While two trials at Anderlecht did attract interest from the former Belgian champions, a deal never completed due to the amount of agents involved in it. Bailey was also offered to Standard Liege, but the same problems resurfaced.
After undergoing a trial at Ajax, the then Amsterdam Arena club’s boss Frank de Boer sounded impressed: “We tested him in different areas. In speed and agility he was already better than some guys of the first team. He’s so fast it’s not normal. His speed in combination with his technique is very rare. Exceptional. He has no weak points.”
Again though, a move failed to materialize and Bailey sealed a move, rather unexpectedly to Slovakian side AS Trencin. Only four months later, Genk came in for him and shelled out €1.4 million to snap him up. During his first season at the club, Bailey scored four times in as many as 25 appearances in the league, assisting seven times too. At the end of the 2015-16 season, Bailey was rewarded for his impressive showings as he claimed the Belgian Young Footballer of the Year award.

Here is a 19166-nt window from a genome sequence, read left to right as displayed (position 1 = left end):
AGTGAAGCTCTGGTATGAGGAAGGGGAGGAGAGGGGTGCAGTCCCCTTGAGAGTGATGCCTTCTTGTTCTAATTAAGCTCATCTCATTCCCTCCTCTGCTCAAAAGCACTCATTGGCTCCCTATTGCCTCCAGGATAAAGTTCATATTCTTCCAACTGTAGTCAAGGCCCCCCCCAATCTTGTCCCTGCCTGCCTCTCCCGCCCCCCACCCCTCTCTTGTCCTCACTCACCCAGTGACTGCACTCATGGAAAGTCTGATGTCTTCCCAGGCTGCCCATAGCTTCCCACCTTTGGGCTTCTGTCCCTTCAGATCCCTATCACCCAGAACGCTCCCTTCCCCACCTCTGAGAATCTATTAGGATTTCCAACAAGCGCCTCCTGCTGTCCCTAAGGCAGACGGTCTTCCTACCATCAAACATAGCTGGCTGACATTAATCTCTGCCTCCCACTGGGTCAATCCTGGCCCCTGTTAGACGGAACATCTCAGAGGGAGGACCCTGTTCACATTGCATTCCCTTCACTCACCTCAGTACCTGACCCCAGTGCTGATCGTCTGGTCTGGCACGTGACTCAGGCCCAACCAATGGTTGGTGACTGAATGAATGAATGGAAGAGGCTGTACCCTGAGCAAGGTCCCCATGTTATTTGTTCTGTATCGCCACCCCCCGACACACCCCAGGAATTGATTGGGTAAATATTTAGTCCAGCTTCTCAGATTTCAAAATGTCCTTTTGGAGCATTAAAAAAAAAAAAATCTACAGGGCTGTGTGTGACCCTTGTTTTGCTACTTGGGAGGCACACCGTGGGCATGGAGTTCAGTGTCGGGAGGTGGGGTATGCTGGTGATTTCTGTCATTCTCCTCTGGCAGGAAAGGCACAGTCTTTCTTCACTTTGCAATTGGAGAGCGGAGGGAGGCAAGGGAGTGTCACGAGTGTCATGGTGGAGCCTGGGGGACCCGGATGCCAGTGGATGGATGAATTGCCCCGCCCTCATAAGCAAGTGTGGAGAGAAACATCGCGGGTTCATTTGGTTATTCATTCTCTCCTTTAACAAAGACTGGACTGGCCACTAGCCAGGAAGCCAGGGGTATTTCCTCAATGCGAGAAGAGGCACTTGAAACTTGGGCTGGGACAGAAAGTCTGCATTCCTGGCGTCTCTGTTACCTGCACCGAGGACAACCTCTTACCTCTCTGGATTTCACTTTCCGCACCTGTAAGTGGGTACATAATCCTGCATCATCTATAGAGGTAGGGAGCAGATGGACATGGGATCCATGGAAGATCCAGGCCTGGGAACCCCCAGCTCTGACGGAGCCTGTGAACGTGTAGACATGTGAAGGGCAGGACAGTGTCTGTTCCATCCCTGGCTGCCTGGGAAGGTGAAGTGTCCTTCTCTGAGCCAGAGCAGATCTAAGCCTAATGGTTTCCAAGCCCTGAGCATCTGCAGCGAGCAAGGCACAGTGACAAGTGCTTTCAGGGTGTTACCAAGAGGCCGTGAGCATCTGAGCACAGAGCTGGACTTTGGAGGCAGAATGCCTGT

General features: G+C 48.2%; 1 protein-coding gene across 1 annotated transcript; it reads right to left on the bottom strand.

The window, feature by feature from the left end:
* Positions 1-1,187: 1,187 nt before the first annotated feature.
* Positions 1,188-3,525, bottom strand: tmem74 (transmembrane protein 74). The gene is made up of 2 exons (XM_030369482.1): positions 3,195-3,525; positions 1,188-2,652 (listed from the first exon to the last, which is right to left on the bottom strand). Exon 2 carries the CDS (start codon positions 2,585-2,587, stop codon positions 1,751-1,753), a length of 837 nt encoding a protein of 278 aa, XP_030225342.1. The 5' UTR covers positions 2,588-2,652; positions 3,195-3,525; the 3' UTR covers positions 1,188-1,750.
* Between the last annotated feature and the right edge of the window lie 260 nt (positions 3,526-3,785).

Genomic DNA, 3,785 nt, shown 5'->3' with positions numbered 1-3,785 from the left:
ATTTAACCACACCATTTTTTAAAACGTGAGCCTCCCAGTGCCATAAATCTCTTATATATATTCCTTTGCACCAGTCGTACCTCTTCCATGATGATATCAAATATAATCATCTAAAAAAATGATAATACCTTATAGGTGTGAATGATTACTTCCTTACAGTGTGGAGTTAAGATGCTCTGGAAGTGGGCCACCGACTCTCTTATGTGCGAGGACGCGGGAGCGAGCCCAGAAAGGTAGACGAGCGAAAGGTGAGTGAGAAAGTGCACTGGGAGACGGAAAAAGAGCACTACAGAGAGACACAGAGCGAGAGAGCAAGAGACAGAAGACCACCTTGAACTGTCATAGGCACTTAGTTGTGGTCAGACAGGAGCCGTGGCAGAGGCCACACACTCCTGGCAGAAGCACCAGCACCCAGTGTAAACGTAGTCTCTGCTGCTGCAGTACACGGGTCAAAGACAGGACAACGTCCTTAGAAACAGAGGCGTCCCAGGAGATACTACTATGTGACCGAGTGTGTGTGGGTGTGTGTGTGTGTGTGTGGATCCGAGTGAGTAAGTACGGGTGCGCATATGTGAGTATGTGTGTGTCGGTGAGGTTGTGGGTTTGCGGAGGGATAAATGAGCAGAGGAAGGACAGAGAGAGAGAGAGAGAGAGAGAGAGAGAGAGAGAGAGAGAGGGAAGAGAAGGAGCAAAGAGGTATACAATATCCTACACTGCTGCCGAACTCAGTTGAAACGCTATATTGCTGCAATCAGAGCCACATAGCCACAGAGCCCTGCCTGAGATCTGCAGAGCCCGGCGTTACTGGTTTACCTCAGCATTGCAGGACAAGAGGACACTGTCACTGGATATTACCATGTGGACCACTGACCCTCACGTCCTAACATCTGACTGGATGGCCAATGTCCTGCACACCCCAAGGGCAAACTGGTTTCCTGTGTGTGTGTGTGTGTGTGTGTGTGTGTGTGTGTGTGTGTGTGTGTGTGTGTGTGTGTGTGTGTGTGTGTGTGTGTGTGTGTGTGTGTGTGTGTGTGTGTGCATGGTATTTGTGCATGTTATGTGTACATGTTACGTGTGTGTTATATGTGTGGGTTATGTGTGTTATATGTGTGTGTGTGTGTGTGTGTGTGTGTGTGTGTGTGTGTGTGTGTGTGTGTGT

The start to the campaign has been an attention-grabbing one. Reports are suggestive of the fact that Bailey is being scouted by big clubs every week as he has already scored eight times, assisting just as many times in 25 appearances. Manchester United, Leicester and Chelsea are all apparently after him.
Bailey’s international career has been a rather short one so far as he has made a single appearance for the Under-23s Jamaica side, but the best of his international career is yet to come.
Quite recently, Bailey talked about his links with Premier League giants Manchester United. He was angered that the media were responsible for wrongly misquoting him and the Jamaican has fallen out with the Belgian media, due to that. He was quoted as saying, as per Het Belang van Limburg journalist Sven Claes: “We will see what Man United has to offer. My own career comes first. I need to get certain guarantees. If I am fit, I can play,” he said. “ I’m not going to another club to languish on the bench. ” he commented further.
While Bailey denies making these comments, journalists are of the opinion that his quotes are on tape.
A winger by trade, Bailey is capable of being deployed either on the left or on the right, with a majority of appearances coming with him being on the right. The 19-year-old maybe a small character to deal with around the box, but his pace and agility always seems to take the breath away. 71 kilograms heavy, Bailey is only 180 centimeters tall but isn’t the one to be underestimated due to a diminutive size.